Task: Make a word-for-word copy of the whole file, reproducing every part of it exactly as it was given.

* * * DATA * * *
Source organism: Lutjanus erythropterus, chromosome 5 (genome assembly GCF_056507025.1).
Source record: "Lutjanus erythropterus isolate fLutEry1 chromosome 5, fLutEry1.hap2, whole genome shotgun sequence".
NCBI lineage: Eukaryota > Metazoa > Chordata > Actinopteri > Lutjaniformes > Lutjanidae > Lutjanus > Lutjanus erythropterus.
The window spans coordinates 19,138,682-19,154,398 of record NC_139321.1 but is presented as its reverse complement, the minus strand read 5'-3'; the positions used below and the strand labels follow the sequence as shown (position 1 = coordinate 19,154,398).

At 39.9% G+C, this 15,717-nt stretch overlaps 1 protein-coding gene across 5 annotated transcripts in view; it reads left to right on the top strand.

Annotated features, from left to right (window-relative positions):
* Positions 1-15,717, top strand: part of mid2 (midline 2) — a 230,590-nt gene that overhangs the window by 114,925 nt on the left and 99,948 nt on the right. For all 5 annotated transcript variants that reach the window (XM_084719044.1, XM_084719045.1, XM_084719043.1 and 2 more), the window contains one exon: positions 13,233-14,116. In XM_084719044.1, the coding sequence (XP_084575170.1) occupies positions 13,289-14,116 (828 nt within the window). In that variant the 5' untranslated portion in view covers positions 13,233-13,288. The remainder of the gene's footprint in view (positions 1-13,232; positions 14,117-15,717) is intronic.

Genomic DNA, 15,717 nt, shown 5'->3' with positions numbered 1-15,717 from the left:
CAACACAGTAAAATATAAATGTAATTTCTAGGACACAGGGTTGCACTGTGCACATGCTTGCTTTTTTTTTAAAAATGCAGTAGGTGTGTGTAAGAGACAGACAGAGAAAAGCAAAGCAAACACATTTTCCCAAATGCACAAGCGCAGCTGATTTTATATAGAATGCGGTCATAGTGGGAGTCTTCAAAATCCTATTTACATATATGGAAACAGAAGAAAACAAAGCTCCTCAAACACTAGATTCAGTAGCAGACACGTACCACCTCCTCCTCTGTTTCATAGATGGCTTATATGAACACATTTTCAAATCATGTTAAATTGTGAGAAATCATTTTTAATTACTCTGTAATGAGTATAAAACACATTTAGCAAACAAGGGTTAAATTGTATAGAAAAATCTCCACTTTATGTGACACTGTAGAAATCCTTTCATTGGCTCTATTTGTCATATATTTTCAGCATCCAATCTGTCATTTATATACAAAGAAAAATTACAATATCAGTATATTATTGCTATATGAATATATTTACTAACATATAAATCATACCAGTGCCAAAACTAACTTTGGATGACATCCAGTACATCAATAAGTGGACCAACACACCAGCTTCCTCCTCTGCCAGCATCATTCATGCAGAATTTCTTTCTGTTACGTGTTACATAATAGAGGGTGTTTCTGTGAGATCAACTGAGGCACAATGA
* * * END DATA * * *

Source organism: Lutjanus erythropterus, chromosome 5 (genome assembly GCF_056507025.1).
Source record: "Lutjanus erythropterus isolate fLutEry1 chromosome 5, fLutEry1.hap2, whole genome shotgun sequence".
NCBI lineage: Eukaryota > Metazoa > Chordata > Actinopteri > Lutjaniformes > Lutjanidae > Lutjanus > Lutjanus erythropterus.
The window spans coordinates 19,138,682-19,154,398 of record NC_139321.1 but is presented as its reverse complement, the minus strand read 5'-3'; the positions used below and the strand labels follow the sequence as shown (position 1 = coordinate 19,154,398).

At 39.9% G+C, this 15,717-nt stretch overlaps 1 protein-coding gene across 5 annotated transcripts in view; it reads left to right on the top strand.

Annotated features, from left to right (window-relative positions):
* Positions 1-15,717, top strand: part of mid2 (midline 2) — a 230,590-nt gene that overhangs the window by 114,925 nt on the left and 99,948 nt on the right. For all 5 annotated transcript variants that reach the window (XM_084719044.1, XM_084719045.1, XM_084719043.1 and 2 more), the window contains one exon: positions 13,233-14,116. In XM_084719044.1, the coding sequence (XP_084575170.1) occupies positions 13,289-14,116 (828 nt within the window). In that variant the 5' untranslated portion in view covers positions 13,233-13,288. The remainder of the gene's footprint in view (positions 1-13,232; positions 14,117-15,717) is intronic.

Genomic DNA, 15,717 nt, shown 5'->3' with positions numbered 1-15,717 from the left:
CAACACAGTAAAATATAAATGTAATTTCTAGGACACAGGGTTGCACTGTGCACATGCTTGCTTTTTTTTTAAAAATGCAGTAGGTGTGTGTAAGAGACAGACAGAGAAAAGCAAAGCAAACACATTTTCCCAAATGCACAAGCGCAGCTGATTTTATATAGAATGCGGTCATAGTGGGAGTCTTCAAAATCCTATTTACATATATGGAAACAGAAGAAAACAAAGCTCCTCAAACACTAGATTCAGTAGCAGACACGTACCACCTCCTCCTCTGTTTCATAGATGGCTTATATGAACACATTTTCAAATCATGTTAAATTGTGAGAAATCATTTTTAATTACTCTGTAATGAGTATAAAACACATTTAGCAAACAAGGGTTAAATTGTATAGAAAAATCTCCACTTTATGTGACACTGTAGAAATCCTTTCATTGGCTCTATTTGTCATATATTTTCAGCATCCAATCTGTCATTTATATACAAAGAAAAATTACAATATCAGTATATTATTGCTATATGAATATATTTACTAACATATAAATCATACCAGTGCCAAAACTAACTTTGGATGACATCCAGTACATCAATAAGTGGACCAACACACCAGCTTCCTCCTCTGCCAGCATCATTCATGCAGAATTTCTTTCTGTTACGTGTTACATAATAGAGGGTGTTTCTGTGAGATCAACTGAGGCACAATGA